Friday, July 16, 2010

A grown-up romance

Major Pettigrew's Last Stand, by Helen Simonson, is a lovely, sweet story.  Widowed Major Pettigrew (retired) is still trying to absorb the news that his brother has just died when shopkeeper Mrs. Jasmina Ali - also widowed - comes by to pick up the newspaper money.  The unlikely pair strike up a friendship bolstered by a mutual love of literature and a mutual sympathy about dealing with relatives.  In the Major's case, it's a shallow son and a materialistic sister-in-law.  In Mrs. Ali's case, it is the conservative members of her late husband's family and their assumption that she will hand over control of the shop to her nephew and go back to Pakistan.
As we watch the Major struggle with his instinct to hide his new friendship from the judgmental residents of Edgecombe St. Mary, Simonson lightens up the serious thread of racism and class prejudice with a lot of dry humor.  The Major and Mrs. Ali are such sympathetic characters - even with their faults - that you can't help keeping your fingers crossed that they will be able to rise above the petty expectations of their families and neighbors.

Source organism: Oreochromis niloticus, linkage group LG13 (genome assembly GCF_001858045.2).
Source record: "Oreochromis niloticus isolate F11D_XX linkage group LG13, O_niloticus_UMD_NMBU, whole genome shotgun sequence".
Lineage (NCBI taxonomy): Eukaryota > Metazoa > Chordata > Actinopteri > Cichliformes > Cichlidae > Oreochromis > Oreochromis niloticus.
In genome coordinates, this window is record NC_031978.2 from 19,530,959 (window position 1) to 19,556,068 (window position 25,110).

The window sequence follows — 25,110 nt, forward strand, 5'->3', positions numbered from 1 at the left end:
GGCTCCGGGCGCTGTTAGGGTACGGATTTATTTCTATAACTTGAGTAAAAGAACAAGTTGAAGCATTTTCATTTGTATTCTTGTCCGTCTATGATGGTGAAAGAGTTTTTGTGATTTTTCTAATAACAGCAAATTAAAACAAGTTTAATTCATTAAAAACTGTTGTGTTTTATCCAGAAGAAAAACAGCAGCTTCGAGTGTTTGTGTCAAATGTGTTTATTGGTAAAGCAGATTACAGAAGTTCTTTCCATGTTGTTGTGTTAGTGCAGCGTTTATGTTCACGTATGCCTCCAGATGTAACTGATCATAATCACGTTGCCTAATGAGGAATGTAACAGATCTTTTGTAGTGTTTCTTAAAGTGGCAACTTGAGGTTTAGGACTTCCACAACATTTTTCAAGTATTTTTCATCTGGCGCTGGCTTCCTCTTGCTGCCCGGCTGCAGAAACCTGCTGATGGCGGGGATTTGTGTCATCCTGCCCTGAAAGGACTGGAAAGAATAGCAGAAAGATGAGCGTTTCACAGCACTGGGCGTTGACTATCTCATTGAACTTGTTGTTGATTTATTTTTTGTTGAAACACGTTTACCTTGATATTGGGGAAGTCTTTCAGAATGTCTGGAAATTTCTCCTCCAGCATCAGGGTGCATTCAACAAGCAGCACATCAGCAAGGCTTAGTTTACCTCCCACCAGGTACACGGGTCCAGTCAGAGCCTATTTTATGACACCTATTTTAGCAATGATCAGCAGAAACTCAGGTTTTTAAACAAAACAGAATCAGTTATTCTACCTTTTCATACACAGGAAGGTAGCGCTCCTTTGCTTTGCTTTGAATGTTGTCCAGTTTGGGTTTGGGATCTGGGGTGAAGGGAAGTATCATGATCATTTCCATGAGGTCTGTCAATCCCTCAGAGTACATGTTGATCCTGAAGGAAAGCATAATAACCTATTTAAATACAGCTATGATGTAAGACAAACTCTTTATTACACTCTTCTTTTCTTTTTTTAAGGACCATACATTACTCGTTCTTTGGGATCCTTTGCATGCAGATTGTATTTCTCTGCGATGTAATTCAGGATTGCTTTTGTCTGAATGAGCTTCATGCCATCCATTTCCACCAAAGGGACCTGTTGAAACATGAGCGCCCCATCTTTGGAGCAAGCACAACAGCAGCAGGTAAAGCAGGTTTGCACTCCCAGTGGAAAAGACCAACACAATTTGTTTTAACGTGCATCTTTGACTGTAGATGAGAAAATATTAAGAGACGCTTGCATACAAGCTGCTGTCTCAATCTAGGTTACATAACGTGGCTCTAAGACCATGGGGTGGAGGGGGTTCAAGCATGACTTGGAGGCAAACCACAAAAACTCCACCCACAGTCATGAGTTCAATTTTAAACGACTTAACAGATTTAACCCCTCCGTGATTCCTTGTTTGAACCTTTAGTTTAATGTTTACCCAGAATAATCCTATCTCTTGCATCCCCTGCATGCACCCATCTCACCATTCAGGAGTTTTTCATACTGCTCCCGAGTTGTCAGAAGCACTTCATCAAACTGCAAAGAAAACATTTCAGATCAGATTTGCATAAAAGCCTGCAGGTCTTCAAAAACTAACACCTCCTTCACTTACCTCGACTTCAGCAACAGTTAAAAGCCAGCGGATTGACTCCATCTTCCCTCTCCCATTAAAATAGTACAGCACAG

In fact, many of the characters seem to be struggling against other people's expectations.  An illegitimate child, a woman on the brink of spinsterhood, a career woman who wants a family, and a young man caught between piety and love; all these people flesh out the story and make Major Pettigrew's Last Stand a very enjoyable romantic tale about starting over.

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